Maggie appoints former judge to town board vacancyWritten by Colby Dunn
In the quagmire that is politics in Maggie Valley, the most recent appointee to the town’s board of aldermen says it’s her lack of agenda that makes her the ideal candidate — and possibly a rarity in a town defined by allegiances.
Danya Vanhook, a local lawyer who just finished a stint as district court judge, was chosen by a three-to-one vote to fill the vacant seat on the town’s board until elections are held in November.
“The reason I applied to fill this position is that I have no agendas,” Vanhook told the crowd assembled at the March 22 meeting of the town board. Vanhook was chosen after interviews with several candidates who threw their names into the ring to fill the seat vacated in January by former Alderman Colin Edwards.
Vanhook told citizens that she sought the position because she believes in public service and was looking for a place to get involved. She lost re-election as district court judge in November after just two years on the bench.
“I am doing this because it is a way for me as a private business owner and a private practitioner of law to serve my community,” said Vanhook.
The lone vote against Vanhook was cast by Phil Aldridge, who has recently disagreed with the other board members at nearly every turn.
Aldridge said his vote wasn’t an indictment of Vanhook or her qualifications, but a salvo to his recent campaign to allow the next-highest vote-getter from the last election to take the seat. Since Edwards abdicated, Aldridge has maintained that it would be the most democratic way to replace him, railing against hand-picking by the board.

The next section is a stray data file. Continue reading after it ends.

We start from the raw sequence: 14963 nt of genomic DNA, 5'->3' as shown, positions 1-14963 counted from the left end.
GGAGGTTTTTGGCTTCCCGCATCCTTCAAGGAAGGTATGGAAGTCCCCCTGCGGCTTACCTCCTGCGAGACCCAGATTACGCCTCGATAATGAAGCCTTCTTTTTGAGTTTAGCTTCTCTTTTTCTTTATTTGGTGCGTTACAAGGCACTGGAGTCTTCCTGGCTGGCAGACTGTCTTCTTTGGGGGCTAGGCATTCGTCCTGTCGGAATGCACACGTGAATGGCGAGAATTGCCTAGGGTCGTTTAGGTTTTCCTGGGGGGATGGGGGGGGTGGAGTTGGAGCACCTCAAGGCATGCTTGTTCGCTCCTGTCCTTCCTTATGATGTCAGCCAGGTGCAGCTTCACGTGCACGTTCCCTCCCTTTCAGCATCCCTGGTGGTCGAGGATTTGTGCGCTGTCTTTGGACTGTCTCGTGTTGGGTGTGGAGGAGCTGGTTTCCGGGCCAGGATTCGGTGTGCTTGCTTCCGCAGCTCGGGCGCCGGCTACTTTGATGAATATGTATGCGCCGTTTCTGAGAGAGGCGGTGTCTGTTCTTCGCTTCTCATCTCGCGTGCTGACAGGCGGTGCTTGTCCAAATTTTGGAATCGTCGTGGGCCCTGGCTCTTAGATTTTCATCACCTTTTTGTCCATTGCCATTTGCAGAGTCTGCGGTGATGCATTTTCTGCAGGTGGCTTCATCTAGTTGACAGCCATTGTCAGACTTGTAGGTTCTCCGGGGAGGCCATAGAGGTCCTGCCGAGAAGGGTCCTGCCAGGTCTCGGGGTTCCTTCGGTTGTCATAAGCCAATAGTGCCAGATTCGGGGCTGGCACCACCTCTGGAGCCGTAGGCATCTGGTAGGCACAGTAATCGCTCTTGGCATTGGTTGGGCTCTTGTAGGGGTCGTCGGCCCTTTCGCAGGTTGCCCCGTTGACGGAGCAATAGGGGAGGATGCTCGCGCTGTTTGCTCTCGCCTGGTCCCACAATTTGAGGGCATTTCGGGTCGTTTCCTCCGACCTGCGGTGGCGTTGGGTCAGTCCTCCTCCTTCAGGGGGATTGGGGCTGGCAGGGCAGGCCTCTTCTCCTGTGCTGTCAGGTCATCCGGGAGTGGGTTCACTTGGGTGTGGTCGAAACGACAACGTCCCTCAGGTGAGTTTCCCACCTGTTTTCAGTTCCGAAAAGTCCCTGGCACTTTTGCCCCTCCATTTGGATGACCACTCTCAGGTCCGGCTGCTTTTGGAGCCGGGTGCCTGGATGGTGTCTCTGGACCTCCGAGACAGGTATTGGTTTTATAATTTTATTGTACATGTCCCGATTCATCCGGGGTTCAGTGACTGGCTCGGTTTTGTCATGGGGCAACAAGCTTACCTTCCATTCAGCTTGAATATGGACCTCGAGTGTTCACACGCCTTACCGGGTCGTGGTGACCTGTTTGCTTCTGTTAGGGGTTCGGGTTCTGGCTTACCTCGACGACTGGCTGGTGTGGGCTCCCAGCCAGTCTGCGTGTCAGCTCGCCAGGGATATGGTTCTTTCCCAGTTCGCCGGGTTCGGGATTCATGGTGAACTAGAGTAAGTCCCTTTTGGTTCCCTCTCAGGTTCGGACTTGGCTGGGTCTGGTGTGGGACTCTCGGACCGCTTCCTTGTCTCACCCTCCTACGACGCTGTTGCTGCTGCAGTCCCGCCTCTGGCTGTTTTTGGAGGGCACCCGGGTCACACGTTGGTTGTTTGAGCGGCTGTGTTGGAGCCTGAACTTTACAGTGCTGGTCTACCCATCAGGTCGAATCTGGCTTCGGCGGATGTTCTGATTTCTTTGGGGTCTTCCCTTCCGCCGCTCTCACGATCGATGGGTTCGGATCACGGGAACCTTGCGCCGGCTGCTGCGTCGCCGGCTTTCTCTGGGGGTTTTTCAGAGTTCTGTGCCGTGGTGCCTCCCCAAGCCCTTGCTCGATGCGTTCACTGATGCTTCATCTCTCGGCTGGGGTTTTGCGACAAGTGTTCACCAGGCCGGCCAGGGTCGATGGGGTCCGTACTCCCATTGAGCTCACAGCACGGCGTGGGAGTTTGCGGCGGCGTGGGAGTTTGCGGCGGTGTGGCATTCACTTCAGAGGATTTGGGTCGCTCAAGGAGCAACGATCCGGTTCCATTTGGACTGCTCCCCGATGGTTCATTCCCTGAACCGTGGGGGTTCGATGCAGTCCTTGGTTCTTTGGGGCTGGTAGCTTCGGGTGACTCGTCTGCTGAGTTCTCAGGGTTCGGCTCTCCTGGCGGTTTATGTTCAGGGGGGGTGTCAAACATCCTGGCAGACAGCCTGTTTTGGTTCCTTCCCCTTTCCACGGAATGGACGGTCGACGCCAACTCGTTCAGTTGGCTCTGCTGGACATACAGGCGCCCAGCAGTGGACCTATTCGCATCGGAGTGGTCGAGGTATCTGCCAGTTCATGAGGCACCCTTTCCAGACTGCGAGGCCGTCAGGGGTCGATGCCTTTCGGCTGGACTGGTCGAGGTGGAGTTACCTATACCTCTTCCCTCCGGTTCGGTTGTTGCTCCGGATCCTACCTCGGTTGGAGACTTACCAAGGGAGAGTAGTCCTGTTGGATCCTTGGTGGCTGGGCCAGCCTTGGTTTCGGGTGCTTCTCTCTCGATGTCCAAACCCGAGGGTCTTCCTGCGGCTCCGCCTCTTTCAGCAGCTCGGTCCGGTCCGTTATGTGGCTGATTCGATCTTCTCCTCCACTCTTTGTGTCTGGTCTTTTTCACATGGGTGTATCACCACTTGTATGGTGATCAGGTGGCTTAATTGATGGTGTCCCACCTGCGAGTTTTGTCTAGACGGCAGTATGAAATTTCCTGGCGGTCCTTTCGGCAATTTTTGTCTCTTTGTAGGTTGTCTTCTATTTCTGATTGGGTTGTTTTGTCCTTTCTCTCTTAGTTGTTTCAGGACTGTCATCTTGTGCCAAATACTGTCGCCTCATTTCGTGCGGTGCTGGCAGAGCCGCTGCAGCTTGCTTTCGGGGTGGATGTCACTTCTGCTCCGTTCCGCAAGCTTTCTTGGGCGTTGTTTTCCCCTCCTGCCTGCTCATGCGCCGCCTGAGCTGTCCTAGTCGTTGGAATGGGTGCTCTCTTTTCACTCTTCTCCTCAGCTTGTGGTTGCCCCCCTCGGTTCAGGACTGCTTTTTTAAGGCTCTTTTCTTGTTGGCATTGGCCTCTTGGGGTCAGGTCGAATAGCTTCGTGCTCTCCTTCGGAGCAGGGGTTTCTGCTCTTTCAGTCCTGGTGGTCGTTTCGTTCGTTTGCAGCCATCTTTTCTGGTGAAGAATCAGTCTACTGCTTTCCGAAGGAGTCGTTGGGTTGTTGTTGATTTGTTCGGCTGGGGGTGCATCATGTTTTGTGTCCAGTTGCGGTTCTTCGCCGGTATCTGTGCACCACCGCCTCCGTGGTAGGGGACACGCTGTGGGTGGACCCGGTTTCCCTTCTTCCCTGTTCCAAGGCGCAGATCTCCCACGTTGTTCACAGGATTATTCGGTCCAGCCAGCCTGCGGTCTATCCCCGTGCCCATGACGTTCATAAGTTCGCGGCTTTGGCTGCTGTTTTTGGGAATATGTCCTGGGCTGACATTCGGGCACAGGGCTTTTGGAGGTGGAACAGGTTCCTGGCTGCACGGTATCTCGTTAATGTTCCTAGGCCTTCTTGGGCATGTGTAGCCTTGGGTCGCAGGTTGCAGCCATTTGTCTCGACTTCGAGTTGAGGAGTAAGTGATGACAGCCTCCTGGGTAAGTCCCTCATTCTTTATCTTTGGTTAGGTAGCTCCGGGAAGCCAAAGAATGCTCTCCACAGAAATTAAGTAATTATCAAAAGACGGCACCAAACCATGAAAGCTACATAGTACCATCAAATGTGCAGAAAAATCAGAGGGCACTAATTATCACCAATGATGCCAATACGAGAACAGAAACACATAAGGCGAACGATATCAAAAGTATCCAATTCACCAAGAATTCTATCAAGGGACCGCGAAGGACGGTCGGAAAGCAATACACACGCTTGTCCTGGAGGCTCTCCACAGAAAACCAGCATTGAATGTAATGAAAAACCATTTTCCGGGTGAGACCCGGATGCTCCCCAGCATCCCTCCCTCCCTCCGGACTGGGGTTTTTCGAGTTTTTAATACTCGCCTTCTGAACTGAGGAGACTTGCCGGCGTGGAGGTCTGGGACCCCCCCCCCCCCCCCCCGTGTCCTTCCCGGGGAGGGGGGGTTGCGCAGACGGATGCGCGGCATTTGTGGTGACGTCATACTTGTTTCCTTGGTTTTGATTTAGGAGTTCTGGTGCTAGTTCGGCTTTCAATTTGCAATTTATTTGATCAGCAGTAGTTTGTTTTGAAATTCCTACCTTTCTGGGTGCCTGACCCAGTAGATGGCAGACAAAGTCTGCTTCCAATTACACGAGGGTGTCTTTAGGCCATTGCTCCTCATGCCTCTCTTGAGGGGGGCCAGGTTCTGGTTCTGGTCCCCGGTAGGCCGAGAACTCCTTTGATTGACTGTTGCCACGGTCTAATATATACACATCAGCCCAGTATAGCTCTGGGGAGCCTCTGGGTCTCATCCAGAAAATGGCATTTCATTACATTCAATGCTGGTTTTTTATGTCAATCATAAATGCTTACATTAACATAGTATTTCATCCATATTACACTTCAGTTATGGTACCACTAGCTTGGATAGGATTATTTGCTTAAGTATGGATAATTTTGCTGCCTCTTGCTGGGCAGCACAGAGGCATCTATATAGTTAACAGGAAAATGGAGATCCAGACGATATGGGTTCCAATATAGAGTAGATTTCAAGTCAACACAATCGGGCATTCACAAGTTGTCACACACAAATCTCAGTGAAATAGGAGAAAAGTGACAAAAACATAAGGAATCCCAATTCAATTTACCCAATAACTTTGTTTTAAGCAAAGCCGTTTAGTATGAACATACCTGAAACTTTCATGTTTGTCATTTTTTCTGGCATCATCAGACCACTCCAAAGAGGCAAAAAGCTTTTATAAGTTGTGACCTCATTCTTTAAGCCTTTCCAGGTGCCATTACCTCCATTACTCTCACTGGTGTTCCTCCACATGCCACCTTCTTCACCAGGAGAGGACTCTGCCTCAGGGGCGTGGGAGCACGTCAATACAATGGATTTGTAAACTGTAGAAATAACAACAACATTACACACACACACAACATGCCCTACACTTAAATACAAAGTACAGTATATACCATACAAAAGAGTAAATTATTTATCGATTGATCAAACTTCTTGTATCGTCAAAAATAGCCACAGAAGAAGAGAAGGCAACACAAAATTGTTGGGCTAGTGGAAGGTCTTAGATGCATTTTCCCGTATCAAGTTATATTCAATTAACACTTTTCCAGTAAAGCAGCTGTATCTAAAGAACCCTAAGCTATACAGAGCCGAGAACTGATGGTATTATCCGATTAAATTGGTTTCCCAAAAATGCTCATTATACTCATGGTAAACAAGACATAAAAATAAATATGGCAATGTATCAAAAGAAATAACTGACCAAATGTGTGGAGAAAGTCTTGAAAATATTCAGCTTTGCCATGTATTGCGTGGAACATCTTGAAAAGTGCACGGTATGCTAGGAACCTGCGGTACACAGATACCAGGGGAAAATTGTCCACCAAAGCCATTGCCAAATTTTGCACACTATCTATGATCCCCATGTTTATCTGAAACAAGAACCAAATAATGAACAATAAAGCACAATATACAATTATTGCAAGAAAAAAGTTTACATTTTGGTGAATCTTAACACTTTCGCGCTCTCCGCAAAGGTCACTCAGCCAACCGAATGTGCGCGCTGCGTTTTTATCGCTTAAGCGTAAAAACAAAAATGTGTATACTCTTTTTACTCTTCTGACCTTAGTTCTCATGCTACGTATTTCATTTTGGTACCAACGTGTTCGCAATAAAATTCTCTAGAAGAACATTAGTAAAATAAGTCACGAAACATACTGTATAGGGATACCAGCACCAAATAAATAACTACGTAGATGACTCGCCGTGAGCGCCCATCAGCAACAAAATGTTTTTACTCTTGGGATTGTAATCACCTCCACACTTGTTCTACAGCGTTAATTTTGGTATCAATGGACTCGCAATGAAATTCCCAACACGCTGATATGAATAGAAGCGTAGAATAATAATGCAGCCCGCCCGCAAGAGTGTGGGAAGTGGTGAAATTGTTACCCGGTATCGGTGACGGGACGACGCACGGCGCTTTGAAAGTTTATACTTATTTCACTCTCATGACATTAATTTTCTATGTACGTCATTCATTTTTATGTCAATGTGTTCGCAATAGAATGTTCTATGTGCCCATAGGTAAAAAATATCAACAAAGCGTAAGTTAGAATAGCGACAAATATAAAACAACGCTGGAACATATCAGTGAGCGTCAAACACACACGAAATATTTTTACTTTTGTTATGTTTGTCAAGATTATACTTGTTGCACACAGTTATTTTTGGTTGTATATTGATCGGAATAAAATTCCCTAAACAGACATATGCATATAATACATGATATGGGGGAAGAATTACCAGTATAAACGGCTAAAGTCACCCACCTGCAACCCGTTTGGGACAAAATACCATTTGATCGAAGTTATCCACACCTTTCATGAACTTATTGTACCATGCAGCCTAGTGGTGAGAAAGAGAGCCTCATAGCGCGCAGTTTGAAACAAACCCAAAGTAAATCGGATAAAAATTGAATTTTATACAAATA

“I have to oppose simply because I support Phil Wight,” said Aldridge. “He was the citizens choice. I think we did have wonderful candidates but the people have spoken.”
The seat on Maggie Valley’s board was left empty after a rift over ABC operations, with Aldridge and Edwards on one side and fellow members Saralyn Price, Scott Pauley and Mayor Roger McElroy on the other. Edwards said the argument made it impossible for him to continue working with other board members, so he left.
In the wake of his departure, more conflict arose over precisely how his replacement would be chosen. After setting a deadline for applications, Town Manager Tim Barth extended the deadline at the last minute, which he said was to allow a wider field the chance to participate.
This rankled Aldridge, who saw it as a ploy by other board members to wait for hand-chosen applicants to express interest.
In this respect, thought, Vanhook is somewhat of a surprise appointment. While she has a history of public service, especially in the legal arena, her involvement in Maggie Valley politics has been negligible.
Despite that, Vanhook said she is eager to learn and sees local government as important decision-makers for residents and business owners.
“I think the most important thing is to serve our local town. The most important decisions happen right here in this room,” said Vanhook.
Maggie Valley’s town board has historically dominated by tourism-oriented business people. But as the town has annexed more subdivisions into the town limits over the past decade, the board has seen more representation from residents like Vanhook without commercial interests.
She will be sworn in at the town’s next monthly meeting and will serve for seven months before the seat is up for re-election.
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